Sunday, February 28, 2010

Afghan President Hamid Karzai is taking advantage of a "loophole" in the Afghan constitution to alter the landscape of Afghanistan's elections, the New York Times reported on Tuesday. This has been decried by the international community and his political opponents, saying the move "threatened the nation’s stability." It seems fairly certain that Mr. Karzai is undermining the independence of the Election Complaint Commission, but it's also certain that he's not doing anything illegal. The Afghan constitution, written in 2003 by more than 500 representatives to the Constitutional Loya Jirga, expressly allows Karzai's policy actions.

Mr. Karzai rewrote Afghanistan's election law, giving the President the authority to appoint all five members of the Election Complaint Commission, which currently consists of two Afghans and three foreigners picked by the UN. How did he do it?

From the NY Times article:

Article 79 states that when the Parliament is in recess, the president has the right to enact emergency legislative decrees, which have the force of law, but that when the Parliament returns, it has 30 days to reject them.

However, another provision, Article 109, states that “proposals for amending elections law shall not be included in the work agenda of the National Assembly during the last year of the legislative term.” That means the one kind of decree that Parliament cannot discuss in the last year of its term is one that changes electoral laws.
So what is the take-home lesson here? I'll offer one: "war-gaming" various policy alternatives needs to be a part of modern constitution drafting. (Not being an expert on the Afghan constitution, nor someone who speaks Dari or Pashto, I won't speculate about other potential issues within the document) In the present day, there's no excuse for being surprised by a constitutional "loophole."

In the world of national security and military affairs, "war games" are a constant activity. Experts act as various states, groups, and individuals, examining the likely result of a given situation. A "red team" might examine the likely actions of Iran in the Strait of Hormuz, while others might take on the perspective of insurgents to determine their likely behavior in different security environments. In doing so, previously unforeseen complications, incentives, and opportunities come to light, allowing better informed policy decisions.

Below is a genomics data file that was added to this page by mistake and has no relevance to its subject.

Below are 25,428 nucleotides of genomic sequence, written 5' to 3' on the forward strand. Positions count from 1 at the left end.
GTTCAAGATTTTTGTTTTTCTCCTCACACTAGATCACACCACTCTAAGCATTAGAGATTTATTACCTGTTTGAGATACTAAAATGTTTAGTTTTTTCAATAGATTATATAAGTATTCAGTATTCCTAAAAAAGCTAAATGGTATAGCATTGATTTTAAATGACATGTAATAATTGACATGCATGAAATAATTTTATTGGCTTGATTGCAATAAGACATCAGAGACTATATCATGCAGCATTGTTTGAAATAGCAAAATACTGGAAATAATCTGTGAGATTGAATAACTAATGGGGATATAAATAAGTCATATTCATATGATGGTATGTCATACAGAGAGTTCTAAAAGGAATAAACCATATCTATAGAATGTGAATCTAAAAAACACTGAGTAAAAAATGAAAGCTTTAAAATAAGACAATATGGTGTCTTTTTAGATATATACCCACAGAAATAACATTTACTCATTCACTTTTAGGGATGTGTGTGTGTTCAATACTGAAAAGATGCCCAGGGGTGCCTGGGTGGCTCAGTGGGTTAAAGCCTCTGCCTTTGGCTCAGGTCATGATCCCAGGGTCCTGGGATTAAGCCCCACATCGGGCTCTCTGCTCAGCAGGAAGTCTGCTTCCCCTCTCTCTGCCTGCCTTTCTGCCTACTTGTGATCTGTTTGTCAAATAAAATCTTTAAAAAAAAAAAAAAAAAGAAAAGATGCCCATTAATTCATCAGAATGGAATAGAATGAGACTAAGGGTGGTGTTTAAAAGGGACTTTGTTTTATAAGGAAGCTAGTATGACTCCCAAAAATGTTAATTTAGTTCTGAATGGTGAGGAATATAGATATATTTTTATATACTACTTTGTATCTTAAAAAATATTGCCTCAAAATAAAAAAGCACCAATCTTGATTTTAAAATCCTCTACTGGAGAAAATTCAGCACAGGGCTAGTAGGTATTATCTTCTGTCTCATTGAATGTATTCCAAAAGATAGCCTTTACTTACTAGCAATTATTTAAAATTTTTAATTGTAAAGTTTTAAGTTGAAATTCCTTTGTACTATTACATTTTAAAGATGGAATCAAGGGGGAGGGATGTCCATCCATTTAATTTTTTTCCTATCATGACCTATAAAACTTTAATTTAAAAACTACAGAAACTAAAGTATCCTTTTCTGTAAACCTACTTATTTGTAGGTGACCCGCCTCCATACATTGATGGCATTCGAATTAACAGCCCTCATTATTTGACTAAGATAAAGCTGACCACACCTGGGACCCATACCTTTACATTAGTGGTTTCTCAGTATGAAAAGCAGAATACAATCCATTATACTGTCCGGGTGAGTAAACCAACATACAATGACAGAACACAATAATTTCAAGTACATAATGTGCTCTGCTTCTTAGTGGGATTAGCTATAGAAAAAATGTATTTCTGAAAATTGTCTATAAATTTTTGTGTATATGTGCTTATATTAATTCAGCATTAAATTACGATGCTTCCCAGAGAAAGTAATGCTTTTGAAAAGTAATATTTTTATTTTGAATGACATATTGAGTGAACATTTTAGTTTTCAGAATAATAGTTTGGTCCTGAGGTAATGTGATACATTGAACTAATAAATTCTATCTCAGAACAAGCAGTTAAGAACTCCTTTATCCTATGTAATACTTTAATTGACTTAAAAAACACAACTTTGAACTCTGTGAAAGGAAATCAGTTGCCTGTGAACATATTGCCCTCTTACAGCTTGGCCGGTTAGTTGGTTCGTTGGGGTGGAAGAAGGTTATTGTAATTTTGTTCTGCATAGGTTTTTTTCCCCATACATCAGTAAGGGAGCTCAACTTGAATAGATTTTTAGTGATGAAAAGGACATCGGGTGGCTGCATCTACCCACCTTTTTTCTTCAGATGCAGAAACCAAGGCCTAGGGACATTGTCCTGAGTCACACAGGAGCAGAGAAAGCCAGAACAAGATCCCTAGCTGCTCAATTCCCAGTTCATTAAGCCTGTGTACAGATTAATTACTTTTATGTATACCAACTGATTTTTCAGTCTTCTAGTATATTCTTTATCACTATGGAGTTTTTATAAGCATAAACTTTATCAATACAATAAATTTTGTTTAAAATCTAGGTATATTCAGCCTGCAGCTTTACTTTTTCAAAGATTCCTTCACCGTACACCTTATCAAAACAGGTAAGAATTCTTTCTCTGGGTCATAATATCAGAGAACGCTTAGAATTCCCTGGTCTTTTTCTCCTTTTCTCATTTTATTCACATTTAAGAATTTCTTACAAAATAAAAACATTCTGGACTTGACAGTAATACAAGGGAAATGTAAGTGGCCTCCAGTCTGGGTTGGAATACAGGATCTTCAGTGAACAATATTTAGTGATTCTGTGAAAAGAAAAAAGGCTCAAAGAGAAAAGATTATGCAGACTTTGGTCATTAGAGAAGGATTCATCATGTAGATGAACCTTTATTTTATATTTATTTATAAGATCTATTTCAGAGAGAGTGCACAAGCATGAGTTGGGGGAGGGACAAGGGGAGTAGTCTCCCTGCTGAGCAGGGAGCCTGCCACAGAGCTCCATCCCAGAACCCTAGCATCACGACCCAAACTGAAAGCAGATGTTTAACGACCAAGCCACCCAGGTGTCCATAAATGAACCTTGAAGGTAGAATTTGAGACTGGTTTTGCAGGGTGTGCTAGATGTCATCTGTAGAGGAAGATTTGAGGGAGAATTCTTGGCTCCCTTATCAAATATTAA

A war game of a draft of the Afghan constitution would likely have uncovered the above loophole. An individual assuming the role of a power-maximizing Afghan president would zero in on emergency executive powers, as these are often the most utilized provisions for the seizure of additional executive authority. Article Seventy-Nine would immediately stand out.

This is not to say that the result is necessarily the wrong one - that is for Afghans to say. But, the result should be a surprise to no one. The loophole does not involve a particularly innovative reading of either article, relying instead on straightforward, plain meaning interpretations of both articles.

Writing a constitution is pretty important, and doing it well is not something that happens by accident. The document must reflect a nation's culture and values, create a government capable of both flexibility and rigidity, and facilitate the peaceful transfer of power via national elections, while at the same time allowing adaptation to future, unforeseeable challenges. Writing a constitution for any country is fraught with challenges, but, with the lessons of 200 years of constitution-drafting and a world of experts, unexpected constitutional loopholes are inexcusable today.


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